Current DJ: Wags
Maggot Heart Medication from Dusk to Dusk (Teratology) Buy Maggot Heart Dusk to Dusk at Reckless Records Buy Maggot Heart at iTunes Buy Maggot Heart Dusk to Dusk at Amazon Add to Collection
written by Kyle Sanders
Earlier this spring, I got the chance to see Grace Jones: Bloodlight & Bami, a candid look into the artistry and personal life of Grace Jones. While the familial moments show a softer, rarely seen side of the iconoclastic singer, it's the inclusion of her live performances in various cities that really sell the documentary (or should I say, "rockumentary"?) about what drives Jones the most: fusing her striking physicality and unusual vocals into performance art.
It showcases both truth in spectacle and soul, the former being what has often defined Jones throughout her career, the latter rarely ever exposed to the public. In other words, there's a context behind the art--what often drives the performer on the stage is something far more persuasive off of it.
Urgh! A Music War on the other hand, does not appear to have any context. A concert film released in 1982, it features over two dozen musical acts widely ranging from punk to reggae, performing around the globe. The lineup is inconsistently arranged, as each artist/group is given one song to perform, aside from The Police (perhaps the most commercially successful of all the acts), who bookend the film with two songs and an encore performance featuring some of the other featured bands.
As far as rockumentaries go, Urgh! doesn't contribute anything new to the medium. There's nothing historically remarkable as compared to the likes of Woodstock, Gimme Shelter, or Monterey Pop. It doesn't provide enough of a showcase for the actual musicians either, unable to flesh out significant artists such as in Stop Making Sense (Talking Heads) or The Last Waltz (The Band). And as pointed out in Jeff Stafford's Streamline article, even the title is a tad confusing, as the so-called "music war" mentioned would suggest a Battle of the Bands-esque event offering some sort of competitive conquest. And while no particular band or artist comes out solely victorious, Urgh! A Music War does triumph in one particular battlefield: nostalgia.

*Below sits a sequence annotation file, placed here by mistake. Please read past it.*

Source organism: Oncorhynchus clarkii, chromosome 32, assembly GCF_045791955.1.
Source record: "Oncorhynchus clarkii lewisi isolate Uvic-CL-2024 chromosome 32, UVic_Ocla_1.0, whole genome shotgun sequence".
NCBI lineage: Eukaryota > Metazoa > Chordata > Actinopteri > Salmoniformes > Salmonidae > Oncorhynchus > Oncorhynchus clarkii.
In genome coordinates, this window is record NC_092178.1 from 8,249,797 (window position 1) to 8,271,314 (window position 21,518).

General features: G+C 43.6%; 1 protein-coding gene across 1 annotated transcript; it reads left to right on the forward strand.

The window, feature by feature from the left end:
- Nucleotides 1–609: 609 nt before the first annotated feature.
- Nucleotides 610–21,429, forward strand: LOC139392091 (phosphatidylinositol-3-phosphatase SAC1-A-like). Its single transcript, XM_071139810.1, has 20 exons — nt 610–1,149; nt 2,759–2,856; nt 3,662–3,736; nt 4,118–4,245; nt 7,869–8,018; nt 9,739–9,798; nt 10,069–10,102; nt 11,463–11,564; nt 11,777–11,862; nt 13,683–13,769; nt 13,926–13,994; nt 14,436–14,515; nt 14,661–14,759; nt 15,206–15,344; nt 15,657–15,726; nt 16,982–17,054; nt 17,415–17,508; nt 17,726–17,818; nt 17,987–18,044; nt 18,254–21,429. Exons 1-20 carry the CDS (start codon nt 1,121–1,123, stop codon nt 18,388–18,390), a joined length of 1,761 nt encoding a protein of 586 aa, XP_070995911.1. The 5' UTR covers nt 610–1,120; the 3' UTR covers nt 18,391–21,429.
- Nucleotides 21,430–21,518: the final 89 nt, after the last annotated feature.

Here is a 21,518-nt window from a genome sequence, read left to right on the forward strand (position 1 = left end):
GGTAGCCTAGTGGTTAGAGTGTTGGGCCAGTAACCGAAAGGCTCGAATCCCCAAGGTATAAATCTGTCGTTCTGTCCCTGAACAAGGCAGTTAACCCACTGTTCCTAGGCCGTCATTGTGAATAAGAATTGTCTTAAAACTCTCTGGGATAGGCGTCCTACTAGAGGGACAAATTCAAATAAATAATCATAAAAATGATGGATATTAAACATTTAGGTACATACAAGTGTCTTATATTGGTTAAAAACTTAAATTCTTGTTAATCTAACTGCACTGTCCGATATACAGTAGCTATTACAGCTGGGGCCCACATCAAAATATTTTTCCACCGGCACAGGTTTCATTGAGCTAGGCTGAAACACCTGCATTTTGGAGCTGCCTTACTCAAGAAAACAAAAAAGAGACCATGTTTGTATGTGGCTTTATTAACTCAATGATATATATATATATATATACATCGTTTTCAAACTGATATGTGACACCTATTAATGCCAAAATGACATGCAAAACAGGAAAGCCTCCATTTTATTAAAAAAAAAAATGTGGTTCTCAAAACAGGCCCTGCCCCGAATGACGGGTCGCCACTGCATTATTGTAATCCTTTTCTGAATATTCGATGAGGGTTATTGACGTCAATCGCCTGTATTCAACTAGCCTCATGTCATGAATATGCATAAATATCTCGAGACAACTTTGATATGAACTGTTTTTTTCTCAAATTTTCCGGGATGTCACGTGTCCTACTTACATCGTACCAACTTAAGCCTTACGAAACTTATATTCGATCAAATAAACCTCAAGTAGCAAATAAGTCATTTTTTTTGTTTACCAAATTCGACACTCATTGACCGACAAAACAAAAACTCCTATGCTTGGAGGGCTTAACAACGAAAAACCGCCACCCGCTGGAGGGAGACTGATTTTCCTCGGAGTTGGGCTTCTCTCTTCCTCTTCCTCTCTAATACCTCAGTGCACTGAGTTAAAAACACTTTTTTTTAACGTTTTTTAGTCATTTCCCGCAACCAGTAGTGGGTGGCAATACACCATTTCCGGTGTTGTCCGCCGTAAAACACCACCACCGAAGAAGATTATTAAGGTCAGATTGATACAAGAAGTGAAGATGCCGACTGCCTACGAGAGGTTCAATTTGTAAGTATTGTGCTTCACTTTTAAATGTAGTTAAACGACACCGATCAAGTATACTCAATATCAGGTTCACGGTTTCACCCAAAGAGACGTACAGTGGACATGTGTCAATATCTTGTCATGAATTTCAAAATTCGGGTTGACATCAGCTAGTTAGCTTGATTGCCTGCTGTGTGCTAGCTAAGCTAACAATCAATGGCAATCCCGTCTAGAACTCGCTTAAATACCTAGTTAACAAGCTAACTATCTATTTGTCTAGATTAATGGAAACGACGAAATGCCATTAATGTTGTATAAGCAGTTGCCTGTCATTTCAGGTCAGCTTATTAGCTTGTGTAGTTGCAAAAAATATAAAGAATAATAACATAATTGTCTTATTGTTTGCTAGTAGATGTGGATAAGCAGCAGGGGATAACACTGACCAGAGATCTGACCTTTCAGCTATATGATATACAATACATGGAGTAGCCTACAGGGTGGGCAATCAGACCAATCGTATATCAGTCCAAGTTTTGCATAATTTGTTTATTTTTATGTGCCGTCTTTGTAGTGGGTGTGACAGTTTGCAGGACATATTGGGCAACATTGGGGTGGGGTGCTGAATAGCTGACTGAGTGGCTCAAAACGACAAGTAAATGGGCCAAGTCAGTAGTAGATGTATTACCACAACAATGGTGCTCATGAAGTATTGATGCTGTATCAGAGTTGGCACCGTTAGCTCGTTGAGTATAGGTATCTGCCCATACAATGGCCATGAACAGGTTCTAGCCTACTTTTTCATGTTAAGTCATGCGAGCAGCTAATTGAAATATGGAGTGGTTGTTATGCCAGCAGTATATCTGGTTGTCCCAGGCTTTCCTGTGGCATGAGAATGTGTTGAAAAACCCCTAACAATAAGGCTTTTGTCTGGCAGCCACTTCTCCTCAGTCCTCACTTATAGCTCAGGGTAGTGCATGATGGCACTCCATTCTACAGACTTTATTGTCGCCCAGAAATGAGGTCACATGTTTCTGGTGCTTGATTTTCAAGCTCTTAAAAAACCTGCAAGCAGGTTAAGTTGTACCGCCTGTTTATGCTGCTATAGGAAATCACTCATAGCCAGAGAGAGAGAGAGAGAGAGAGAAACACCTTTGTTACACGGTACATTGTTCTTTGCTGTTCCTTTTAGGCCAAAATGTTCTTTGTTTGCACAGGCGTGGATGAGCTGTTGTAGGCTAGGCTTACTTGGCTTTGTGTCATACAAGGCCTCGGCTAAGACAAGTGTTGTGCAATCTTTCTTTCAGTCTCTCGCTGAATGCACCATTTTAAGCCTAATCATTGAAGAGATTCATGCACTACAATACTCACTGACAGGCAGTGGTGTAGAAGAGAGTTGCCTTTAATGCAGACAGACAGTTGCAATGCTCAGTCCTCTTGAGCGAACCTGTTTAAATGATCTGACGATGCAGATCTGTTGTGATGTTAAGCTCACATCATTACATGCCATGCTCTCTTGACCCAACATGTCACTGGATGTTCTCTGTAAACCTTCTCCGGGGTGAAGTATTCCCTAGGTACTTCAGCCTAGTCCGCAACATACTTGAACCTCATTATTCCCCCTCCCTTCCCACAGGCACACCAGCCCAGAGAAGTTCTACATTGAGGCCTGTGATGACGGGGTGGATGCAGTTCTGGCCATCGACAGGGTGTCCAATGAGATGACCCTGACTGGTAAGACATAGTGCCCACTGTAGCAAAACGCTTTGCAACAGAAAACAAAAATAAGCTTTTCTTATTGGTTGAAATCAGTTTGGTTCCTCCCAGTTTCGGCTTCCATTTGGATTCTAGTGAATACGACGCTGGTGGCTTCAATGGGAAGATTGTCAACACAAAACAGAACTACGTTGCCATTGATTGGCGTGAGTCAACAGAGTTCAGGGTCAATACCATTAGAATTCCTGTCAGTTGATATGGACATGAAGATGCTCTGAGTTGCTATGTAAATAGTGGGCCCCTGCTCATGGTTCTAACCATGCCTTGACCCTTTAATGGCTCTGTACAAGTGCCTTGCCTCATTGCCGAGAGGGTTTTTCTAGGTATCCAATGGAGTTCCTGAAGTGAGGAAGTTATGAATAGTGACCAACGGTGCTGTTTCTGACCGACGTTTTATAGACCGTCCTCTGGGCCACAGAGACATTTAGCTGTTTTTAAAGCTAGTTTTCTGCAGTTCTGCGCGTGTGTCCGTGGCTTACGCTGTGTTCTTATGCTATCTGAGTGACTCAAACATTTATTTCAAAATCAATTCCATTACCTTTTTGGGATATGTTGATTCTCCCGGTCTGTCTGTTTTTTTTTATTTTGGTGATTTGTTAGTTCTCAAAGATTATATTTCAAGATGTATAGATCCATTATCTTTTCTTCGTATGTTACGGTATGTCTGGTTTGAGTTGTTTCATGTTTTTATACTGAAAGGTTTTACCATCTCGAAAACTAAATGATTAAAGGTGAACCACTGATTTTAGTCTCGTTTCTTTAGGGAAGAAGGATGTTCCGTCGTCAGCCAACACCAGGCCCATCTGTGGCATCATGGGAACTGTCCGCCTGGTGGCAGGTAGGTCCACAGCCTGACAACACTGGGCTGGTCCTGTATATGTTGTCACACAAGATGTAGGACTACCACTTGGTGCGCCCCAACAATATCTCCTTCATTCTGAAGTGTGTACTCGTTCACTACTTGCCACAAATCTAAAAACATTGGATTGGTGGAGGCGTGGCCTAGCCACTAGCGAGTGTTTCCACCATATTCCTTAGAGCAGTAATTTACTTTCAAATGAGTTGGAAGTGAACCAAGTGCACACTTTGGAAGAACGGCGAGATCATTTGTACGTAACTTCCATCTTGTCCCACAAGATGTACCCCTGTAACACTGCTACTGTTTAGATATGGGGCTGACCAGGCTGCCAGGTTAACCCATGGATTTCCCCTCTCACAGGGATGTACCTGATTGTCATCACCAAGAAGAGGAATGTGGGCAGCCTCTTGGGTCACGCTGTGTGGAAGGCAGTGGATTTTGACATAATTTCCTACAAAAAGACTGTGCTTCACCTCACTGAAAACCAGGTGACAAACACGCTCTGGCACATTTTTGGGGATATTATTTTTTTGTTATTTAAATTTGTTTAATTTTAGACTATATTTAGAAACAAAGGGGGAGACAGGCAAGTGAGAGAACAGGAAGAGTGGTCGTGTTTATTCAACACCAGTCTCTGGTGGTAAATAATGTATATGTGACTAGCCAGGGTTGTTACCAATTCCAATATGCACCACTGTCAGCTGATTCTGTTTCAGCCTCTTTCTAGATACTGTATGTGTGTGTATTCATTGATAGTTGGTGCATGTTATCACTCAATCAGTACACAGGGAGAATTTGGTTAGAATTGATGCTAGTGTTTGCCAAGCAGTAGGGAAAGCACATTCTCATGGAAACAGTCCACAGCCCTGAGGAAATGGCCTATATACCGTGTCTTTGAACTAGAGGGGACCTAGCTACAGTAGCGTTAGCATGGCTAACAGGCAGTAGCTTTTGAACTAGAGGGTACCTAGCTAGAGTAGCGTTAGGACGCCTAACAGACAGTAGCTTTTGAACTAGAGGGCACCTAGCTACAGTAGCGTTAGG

You are invited to the beginning of the next CHIRP neighborhood happening as we kick of our new Local Showcase series at Bourbon on Division (2050 W. Division St. 60622). Les Strychnine, Rare Ms Steak, and Protovulcan are the musicial talent sure to provide a memerable night starting at 9:00pm. Tickets are $7 and can be purchased here.
Behold the new video by Chicago band Ovef Ow for their song "Psycho Crush" from their 2017 Working EP! Directed by Chiago artist, designer and musician Timothy Breen, whose work with Numero Group has earned him two Gramy nominations, the video dips the band's infectious punky sounds into a pool of psychadelic colors and textures for a satisyfingly cool summertime effect.
Ovef Ow is Marites Velasquez (bass, vocals, and CHIRP volunteer...!), Sarah Braunstein (drums, vocals), Kyla Denham (synth, vocals), and Nick Barnett (guitar). Check out their CHIRP Radio podcast interview. The band will be performing Wednesday August 1 with (ORB) and Sat. Nite Duets at Sleeping Village (3734 W. Belmont) as part of the "In the Pit" Series.
written by Joshua Friedberg
At Pitchfork this week, Lauryn Hill is expected to give an electric performance of her one solo album, The Miseducation of Lauryn Hill. With the album celebrating its twentieth anniversary, it’s a good time to revisit its success and its meaning to listeners, including me.
Lauryn Hill’s 1998 disc proved to be an instant classic. I remember at ten years old, I heard about this album garnering the kind of critical and industry acclaim that Nirvana’s Nevermind received several years earlier. And though today it appears to have lost some of its critical luster compared to Nevermind and Radiohead’s OK Computer—which today are both in the statistical aggregate acclaimedmusic.net’s list of the top 10 most acclaimed albums of all time, while Miseducation sits at a “measly” #131—it continues to hold a special place in the hearts of fans of many different generations, genders, races, and classes.